NASA and Draper will send a CLPS landing vehicle to the invisible side of the Moon in 2025

NASA and Draper will send a CLPS landing vehicle to the invisible side of the Moon in 2025

NASA has entered into a new contract with Draper under the CLPS programme, which provides that in 2025, Draper will deliver three scientific instruments aboard the new landing platform to the other side of the Moon.

Draper, an American engineering company specializing in the space sector, recently received a contract from NASA, which selected Draper as part of a CLPS mission to deliver three scientific instruments to the hidden face of the Moon in 2025, the target being the Schroedinger Basin, a large crater resulting from the fall of a meteorite about 320 km in diameter, located in the southern pole of the Moon.

The cost of the agreement is $73 million and involves the use of a new landing vehicle called SERIES-2 and designed on the basis of the ISspace landing vehicle, and Lander will be responsible for delivering the above-mentioned experiments to the lunar surface to collect data and measure the heat flow and conductivity on the surface of our satellite, and the electromagnetic phenomena associated with solar wind and plasma interactions with the lunar surface will be measured during the experiments.

Three experiments to be sent to the Moon

Schroedinger's basin is one of the youngest places on the moon surface, and after the impact that caused it, there was a large eruption of the volcano, which, combined with its nature, made it a very interesting place for NASA. Scientists hope to explore the thermal and geophysical properties that hide the pool, as well as the electromagnetic properties that are present at a site that we remember is protected from the electromagnetic fields of the Earth.

Two of the three scientific instruments selected for this purpose are part of the NASA-mandated proposal competition called PRISM.

  • In particular, Lucide Seismic Suite will measure the conditions that control the electrostatic potential of the surface of the Moon. This potential is crucial for the transport of lunar dust. Finally, the scientific experiment will monitor the interaction of solar wind and plasma with the satellite surface. The instrument was developed by NASA in cooperation with CNES.

Several companies involved, goal one

As a mission to the hidden side of the Moon, and therefore not visible from the Earth, the Draper SERIES-2 landing vehicle will require satellite support for communications, and Draper announced that he had contracted with Blue Canyon Technologies to develop two satellites that would be launched during the mission prior to landing on the Moon.

Advance Space, already working on the NASA CAPSTONE mission, will also support them by taking over the management of two satellites. Several companies have been identified as already participating in a mission in which Draper is a "principal contractor." In addition, the Lander himself is inspired by the design provided by the United States branch of the Japanese company Ispace, which specializes in lunar landers. SERIES-2 will be built by System Technologies, Carman Space & Defence. In addition, General Atomics Electronic Systems will be responsible for the integration and testing phase.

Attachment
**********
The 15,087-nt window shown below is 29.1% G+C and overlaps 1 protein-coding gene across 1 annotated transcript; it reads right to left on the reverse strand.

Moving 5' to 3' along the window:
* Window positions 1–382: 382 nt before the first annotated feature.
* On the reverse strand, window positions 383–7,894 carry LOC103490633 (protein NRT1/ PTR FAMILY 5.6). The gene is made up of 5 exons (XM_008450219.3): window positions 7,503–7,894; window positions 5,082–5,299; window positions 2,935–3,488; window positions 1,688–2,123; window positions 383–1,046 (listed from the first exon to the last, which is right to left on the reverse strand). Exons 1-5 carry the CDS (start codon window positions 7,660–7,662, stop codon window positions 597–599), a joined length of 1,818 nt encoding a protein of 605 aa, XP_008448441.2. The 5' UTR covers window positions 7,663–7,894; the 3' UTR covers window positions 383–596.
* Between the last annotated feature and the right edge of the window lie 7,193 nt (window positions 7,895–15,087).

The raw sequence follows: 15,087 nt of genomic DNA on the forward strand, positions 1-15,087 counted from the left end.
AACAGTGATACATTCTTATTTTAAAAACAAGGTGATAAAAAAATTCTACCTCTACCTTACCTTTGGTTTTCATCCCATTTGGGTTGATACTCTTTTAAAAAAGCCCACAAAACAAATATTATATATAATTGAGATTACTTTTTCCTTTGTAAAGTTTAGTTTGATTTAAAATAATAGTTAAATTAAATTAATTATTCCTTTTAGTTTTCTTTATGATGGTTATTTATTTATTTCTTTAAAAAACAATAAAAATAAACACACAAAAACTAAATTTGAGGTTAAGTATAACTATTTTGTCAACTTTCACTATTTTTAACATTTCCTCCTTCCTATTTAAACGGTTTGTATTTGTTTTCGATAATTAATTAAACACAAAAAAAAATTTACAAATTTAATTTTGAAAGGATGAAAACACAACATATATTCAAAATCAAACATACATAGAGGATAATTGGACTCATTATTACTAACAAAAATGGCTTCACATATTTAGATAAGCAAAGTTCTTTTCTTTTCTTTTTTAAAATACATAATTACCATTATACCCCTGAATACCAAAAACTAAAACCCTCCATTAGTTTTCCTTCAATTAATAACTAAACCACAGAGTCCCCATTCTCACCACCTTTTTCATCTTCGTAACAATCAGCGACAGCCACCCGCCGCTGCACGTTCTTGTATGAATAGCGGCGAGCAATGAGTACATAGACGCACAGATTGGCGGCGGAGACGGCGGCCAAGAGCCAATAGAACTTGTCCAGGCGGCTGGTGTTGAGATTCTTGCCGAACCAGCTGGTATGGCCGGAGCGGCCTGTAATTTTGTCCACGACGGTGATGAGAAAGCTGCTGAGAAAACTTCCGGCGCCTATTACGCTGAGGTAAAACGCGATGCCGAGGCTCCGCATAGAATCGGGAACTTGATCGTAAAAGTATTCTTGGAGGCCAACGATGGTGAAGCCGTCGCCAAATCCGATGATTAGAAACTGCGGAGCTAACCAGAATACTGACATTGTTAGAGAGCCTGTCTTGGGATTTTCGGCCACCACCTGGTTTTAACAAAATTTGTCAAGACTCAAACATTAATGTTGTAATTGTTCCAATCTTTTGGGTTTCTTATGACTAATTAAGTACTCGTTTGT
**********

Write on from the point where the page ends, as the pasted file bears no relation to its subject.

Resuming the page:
Between the past, the present and the future

This is the eighth mission appointed by NASA under the CLPS programme, but only the first one aimed at the hidden side of the Moon, so far the only mission directed at the hidden side of our satellite is China's Chan'e-4 machine, which landed at the Fon Carman Crater in January 2019.

While NASA and Draper are planning this new mission for 2025, it is worth noting that four more companies are currently participating in the CLPS programme; in fact, there are three missions for Intuitive Machines, two for Astrobotic and one for Firefly Aerospace and Mosten Space Systems, all planned until 2025.

However, none of them have yet started their mission! Between financial problems, as in the case of Mosten, and delays in production, as in the case of other companies, we are accustomed to long periods when it comes to the Moon. Just a few days ago, NASA itself announced the postponement of the VIPER mission with the Griffin landing vehicle of Astrobotic just a few days ago.

However, there was more encouraging news about the Peregrine Astrobotic landing vehicle, which is still scheduled for launch by the end of this year, when Ispace announced the shipment of its own lander in November 2022, although the target is almost the same, this mission is not part of the CLPS programme; however, it is fair to expect that this mission could be postponed, especially in view of the upcoming first Artemis mission, the only one that is now almost certain to be dispatched in 2022.

Anyway, as soon as the first mission starts, we can be expected to have real American launches on the Moon, and the Intuitive Machines company itself recently announced that the IM-1 landing platform is likely to be launched in January 2023, so at a small distance from Peregrine and Artemis-1. Finally, after a troubled past and present that is not encouraging due to financial and technical problems, it seems that the near future related to the Moon may be exciting.